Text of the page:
Friday, April 19, 2013

Nectar Plants for a Butterfly Garden, part 1

First in a series of Butterfly Posts from my Foxes Earth blog © 2005-2006. I still plant these same nectar plants. I still see the same butterflies. Some years they come in greater numbers.



Gulf Frits in a Row
Butterflies are swarming tithonia, zinnias and marigolds, lantana and verbena, and pentas.
Chains of tiny orange sulphurs swarm over damp spots on the ground.
Some butterflies are more shy about having their photo taken; the swallowtails and fritallaries sometimes appear to pose.
--August, 2005
Tiger Swallowtail and Pentas
NECTAR PLANTS

Many of our native butterflies prefer plants that have pink, red, purple, yellow or orange flowers. Butterflies appear to be attracted to areas with large masses of a single color, or closely related colors, rather than gardens with many colors mixed together.









Most butterflies must land in order to get to the nectar. They prefer plants having either clusters of short tubular flowers, or flowers with large, flat petals.

Butterflies are active from early spring through frost; having a mix of plants in your garden flowering throughout this entire time will attract them all season long. During times when there are no flowers, watch to see what weeds butterflies are visiting and allow some to grow.

 
Fritillary
Insecticides will kill many butterflies and their caterpillars. Try biological controls, such as ladybugs, lacewings and preying mantids as a first line of defense. These are often already present in the garden. For pests like aphids, whiteflies, mealybugs, or spider mites, use insecticidal soaps or horticultural oils applied only to affected areas on the plants. Herbicides also may have a negative effect.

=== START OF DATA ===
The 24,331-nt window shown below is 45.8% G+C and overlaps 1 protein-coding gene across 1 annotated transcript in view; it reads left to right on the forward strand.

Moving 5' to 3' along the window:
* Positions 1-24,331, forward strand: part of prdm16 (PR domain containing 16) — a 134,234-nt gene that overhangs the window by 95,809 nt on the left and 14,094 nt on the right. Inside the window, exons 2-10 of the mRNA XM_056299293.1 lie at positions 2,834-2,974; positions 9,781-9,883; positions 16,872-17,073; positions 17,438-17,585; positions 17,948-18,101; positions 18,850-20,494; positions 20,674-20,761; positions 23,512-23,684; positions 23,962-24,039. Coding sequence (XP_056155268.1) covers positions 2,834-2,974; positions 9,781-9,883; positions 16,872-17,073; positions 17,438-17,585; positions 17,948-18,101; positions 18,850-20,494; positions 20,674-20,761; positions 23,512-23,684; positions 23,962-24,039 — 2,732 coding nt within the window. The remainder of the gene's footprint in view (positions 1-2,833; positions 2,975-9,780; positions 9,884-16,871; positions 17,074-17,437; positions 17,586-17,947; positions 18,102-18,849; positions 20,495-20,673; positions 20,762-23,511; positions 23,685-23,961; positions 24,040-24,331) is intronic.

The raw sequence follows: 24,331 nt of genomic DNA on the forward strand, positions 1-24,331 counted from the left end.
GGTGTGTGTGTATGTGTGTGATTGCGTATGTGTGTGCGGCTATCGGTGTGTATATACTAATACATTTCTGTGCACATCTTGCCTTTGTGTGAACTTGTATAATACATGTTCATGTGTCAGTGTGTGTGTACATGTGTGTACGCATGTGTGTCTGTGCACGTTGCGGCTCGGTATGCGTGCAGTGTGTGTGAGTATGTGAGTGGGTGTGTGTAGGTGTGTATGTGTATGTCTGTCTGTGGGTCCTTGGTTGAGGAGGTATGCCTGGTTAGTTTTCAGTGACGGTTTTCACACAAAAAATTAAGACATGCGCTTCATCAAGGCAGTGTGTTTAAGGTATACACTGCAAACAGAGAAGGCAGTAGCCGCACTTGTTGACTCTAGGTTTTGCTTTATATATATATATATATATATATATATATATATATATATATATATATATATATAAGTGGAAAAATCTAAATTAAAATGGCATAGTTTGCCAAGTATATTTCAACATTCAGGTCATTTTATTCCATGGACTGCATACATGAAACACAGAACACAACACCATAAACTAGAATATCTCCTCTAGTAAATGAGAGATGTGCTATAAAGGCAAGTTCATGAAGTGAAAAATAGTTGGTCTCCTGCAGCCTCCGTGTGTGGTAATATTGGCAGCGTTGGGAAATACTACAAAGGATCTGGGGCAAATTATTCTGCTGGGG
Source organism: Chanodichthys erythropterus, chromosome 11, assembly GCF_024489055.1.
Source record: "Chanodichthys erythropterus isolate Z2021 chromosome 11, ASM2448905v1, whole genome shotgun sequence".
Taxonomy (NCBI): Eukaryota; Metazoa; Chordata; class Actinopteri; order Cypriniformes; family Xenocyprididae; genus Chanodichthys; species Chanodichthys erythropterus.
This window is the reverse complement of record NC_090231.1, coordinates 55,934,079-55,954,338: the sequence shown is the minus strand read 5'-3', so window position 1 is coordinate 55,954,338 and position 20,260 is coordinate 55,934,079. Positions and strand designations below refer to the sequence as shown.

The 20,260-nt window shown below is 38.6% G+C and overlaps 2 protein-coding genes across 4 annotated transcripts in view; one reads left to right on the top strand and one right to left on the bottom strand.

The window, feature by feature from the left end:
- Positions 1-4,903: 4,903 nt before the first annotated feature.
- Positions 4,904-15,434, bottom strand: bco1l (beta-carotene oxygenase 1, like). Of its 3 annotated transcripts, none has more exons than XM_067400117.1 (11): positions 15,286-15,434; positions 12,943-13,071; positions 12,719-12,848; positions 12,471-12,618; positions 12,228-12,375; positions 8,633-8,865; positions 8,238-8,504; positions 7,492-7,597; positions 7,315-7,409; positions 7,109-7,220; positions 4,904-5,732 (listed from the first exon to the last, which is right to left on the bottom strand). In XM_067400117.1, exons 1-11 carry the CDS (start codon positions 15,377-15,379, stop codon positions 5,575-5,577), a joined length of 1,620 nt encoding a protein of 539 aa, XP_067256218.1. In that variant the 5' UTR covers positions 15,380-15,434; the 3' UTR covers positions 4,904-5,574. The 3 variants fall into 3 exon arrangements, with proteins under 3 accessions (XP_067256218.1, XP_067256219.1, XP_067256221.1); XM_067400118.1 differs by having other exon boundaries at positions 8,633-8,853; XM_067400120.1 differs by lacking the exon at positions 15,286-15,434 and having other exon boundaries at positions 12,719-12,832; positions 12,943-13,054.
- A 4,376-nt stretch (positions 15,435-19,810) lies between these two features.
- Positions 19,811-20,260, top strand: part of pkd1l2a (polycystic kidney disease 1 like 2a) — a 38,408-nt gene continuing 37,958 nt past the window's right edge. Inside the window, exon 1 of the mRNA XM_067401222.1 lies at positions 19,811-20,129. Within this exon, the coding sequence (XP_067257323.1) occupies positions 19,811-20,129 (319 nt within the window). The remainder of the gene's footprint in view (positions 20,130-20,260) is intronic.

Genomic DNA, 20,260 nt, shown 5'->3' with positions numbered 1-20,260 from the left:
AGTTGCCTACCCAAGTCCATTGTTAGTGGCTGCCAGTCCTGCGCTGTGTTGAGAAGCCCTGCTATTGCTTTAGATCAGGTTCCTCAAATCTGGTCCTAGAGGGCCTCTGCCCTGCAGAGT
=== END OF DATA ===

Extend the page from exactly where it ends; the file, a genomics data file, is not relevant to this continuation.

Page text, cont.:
5 comments:

  1. simply beautifully captured shots... lovely!

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  2. You get to see such a lovely collection of different butterflies.

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  3. Just wonderful! I saw my first butterfly of the year about a week ago. My Butterfly Weeds are coming up and I made a garden totem for them to get a drink. I love seeing the butterflies in the garden.

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  4. Nell, I had a post on my blog from a Jean C****...I don't know if you are the same person and do not want to insult the poster, if I am incorrect. However, I linked this article in the post because the museum is referencing it. I hope you don't mind but you are more versed (which is a huge understatement). Anyway, I just want to ask permission (or in this case, forgiveness)>

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  5. Thank you all. Julie, Jean Campbell is Nell Jean. Foxes Earth was my first web site, still viable for viewing on ATT but I can no longer access it for changes or additions. I copied some of the butterfly posts to bring here.

    Butterflies are scattered all through my blogs: Dotty Plants Journal, now my greenhouse blog gets an occasional butterfly. Secrets of a Seedscatterer is also on Wordpress, same name but usually different posts.

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I look forward to comments and questions and lively discussion of gardening and related ideas.



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